Archive for March, 2015

Twitter Publicly Launches Curator, Its Real-Time Search And Filtering Tool For Media Outlets

Tuesday, March 31st, 2015

A terrific tool to manage you data… but just for media organisations for now #twitter #curator

TechCrunch

Twitter this morning is publicly launching Curator, its new product that lets media organizations, publishers, and broadcasters identify, filter and display tweets and Vine videos on any screen in real-time. The free service, which is something of a competitor to Storify, is designed to help those in the media industry and soon, others too, make better sense of the barrage of data on Twitter’s network in order to highlight the best content for their own readers and viewers.

The company had unveiled Curator during the News:Rewired Conference in London earlier this year, but, until now, it had not been broadly available. The product was still in beta and was being tested by a dozen or so organizations, including the NYC Mayor’s office and Italy’s major network, Mediaset.

But starting today, any media organization will now be able to get its hands on the new service, which will make integrating tweets…

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If Star Wars was a Classic 80s Anime…

Sunday, March 29th, 2015

I love the 80’s

Here's Some Awesome

It would look exactly like this! Really got me routing for the bad guys here.

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Exposing Private Facebook Photos with a Malicious App

Friday, March 20th, 2015

Just by putting numbers in the nav bar #facebook

Hackaday

[Laxman] is back again with another hack related to Facebook photos. This hack revolves around the Facebook mobile application’s “sync photos” function. This feature automatically uploads every photo taken on your mobile device to your Facebook account. These photos are automatically marked as private so that only the user can see them. The user would have to manually update the privacy settings on each photo later in order to make them available to friends or the public.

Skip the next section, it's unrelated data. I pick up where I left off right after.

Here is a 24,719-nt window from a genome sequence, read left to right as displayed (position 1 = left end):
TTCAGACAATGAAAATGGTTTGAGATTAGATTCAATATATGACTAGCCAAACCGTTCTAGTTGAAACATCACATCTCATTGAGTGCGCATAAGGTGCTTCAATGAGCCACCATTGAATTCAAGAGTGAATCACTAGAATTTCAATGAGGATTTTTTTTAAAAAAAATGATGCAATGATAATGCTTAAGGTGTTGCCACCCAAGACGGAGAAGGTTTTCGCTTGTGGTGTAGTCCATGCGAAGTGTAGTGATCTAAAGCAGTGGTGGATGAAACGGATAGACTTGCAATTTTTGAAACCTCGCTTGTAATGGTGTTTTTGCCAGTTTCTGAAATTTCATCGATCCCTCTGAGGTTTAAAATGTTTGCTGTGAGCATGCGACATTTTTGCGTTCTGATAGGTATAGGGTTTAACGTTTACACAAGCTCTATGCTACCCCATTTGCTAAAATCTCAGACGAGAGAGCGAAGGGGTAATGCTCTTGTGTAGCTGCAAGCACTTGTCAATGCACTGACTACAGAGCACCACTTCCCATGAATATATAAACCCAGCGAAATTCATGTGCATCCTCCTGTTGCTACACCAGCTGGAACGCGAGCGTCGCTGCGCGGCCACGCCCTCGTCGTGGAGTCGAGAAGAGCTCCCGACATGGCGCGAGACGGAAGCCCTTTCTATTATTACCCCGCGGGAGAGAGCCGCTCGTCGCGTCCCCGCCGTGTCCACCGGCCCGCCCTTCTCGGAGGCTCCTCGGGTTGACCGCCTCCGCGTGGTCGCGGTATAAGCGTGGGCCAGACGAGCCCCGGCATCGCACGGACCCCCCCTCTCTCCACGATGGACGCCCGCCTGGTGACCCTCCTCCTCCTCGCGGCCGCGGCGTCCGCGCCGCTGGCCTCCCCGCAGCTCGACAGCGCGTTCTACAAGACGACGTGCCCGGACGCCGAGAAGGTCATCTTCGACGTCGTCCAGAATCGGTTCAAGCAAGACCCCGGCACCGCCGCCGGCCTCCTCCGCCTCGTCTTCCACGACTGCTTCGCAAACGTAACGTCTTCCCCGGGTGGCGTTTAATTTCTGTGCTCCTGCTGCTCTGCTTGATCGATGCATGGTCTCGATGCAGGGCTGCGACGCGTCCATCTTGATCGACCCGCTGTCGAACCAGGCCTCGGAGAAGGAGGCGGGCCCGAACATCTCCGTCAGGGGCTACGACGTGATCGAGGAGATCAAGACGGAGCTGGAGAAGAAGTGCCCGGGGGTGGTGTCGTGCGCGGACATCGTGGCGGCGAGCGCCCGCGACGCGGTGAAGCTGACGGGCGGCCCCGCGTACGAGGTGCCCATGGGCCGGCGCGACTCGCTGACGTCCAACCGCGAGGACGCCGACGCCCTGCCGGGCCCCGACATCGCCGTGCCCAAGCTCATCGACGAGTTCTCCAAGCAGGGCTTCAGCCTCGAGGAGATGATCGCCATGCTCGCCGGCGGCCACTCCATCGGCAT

[Laxman] wanted to put these privacy restrictions to the test, so he started poking around the Facebook mobile application. He found that the Facebook app would make an HTTP GET request to a specific URL in order to retrieve the synced photos. This request was performed using a top-level access token. The Facebook server checked this token before sending down the private images. It sounds secure, but [Laxman] found a fatal flaw.

The Facebook server only…

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Content shakeout alert: Gigaom runs out of money, will shut down

Wednesday, March 11th, 2015

Gigaom must shut down. What a shame, it was one of the most interesting website. #gigaom #tech

Google may separate Hangouts, Google+ and Photos

Tuesday, March 3rd, 2015

Is #Google realy has thrown the towel on the Google+ division? #google+